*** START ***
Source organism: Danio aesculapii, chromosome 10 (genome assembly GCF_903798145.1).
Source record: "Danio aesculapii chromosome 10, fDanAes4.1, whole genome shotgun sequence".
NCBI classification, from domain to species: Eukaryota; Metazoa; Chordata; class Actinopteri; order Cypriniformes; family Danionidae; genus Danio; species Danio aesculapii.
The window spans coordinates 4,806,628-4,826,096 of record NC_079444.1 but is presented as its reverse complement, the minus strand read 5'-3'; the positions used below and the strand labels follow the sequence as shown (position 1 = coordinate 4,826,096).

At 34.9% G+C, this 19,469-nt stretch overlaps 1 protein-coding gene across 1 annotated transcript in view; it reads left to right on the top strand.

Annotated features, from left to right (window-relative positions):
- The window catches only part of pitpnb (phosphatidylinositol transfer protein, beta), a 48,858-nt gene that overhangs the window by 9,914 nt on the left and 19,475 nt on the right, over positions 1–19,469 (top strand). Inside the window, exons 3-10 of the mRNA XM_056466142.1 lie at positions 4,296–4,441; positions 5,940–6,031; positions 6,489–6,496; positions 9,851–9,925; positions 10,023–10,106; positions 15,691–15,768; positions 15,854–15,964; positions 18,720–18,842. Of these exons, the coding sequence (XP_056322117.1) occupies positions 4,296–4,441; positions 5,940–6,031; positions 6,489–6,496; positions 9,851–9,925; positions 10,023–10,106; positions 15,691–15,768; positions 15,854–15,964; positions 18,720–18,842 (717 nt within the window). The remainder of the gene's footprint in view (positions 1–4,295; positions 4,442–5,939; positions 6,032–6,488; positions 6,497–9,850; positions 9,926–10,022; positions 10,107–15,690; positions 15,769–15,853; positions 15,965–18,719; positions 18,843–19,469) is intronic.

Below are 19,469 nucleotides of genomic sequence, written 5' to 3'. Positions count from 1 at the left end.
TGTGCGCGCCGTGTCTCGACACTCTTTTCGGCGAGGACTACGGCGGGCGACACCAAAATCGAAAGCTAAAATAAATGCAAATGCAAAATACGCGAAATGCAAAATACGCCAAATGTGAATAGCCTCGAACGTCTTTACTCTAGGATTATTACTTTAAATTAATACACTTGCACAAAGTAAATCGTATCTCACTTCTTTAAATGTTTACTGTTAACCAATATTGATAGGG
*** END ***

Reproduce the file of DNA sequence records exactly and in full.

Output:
Source organism: Danio aesculapii, chromosome 10 (genome assembly GCF_903798145.1).
Source record: "Danio aesculapii chromosome 10, fDanAes4.1, whole genome shotgun sequence".
NCBI classification, from domain to species: Eukaryota; Metazoa; Chordata; class Actinopteri; order Cypriniformes; family Danionidae; genus Danio; species Danio aesculapii.
The window spans coordinates 4,806,628-4,826,096 of record NC_079444.1 but is presented as its reverse complement, the minus strand read 5'-3'; the positions used below and the strand labels follow the sequence as shown (position 1 = coordinate 4,826,096).

At 34.9% G+C, this 19,469-nt stretch overlaps 1 protein-coding gene across 1 annotated transcript in view; it reads left to right on the top strand.

Annotated features, from left to right (window-relative positions):
- The window catches only part of pitpnb (phosphatidylinositol transfer protein, beta), a 48,858-nt gene that overhangs the window by 9,914 nt on the left and 19,475 nt on the right, over positions 1–19,469 (top strand). Inside the window, exons 3-10 of the mRNA XM_056466142.1 lie at positions 4,296–4,441; positions 5,940–6,031; positions 6,489–6,496; positions 9,851–9,925; positions 10,023–10,106; positions 15,691–15,768; positions 15,854–15,964; positions 18,720–18,842. Of these exons, the coding sequence (XP_056322117.1) occupies positions 4,296–4,441; positions 5,940–6,031; positions 6,489–6,496; positions 9,851–9,925; positions 10,023–10,106; positions 15,691–15,768; positions 15,854–15,964; positions 18,720–18,842 (717 nt within the window). The remainder of the gene's footprint in view (positions 1–4,295; positions 4,442–5,939; positions 6,032–6,488; positions 6,497–9,850; positions 9,926–10,022; positions 10,107–15,690; positions 15,769–15,853; positions 15,965–18,719; positions 18,843–19,469) is intronic.

Below are 19,469 nucleotides of genomic sequence, written 5' to 3'. Positions count from 1 at the left end.
TGTGCGCGCCGTGTCTCGACACTCTTTTCGGCGAGGACTACGGCGGGCGACACCAAAATCGAAAGCTAAAATAAATGCAAATGCAAAATACGCGAAATGCAAAATACGCCAAATGTGAATAGCCTCGAACGTCTTTACTCTAGGATTATTACTTTAAATTAATACACTTGCACAAAGTAAATCGTATCTCACTTCTTTAAATGTTTACTGTTAACCAATATTGATAGGG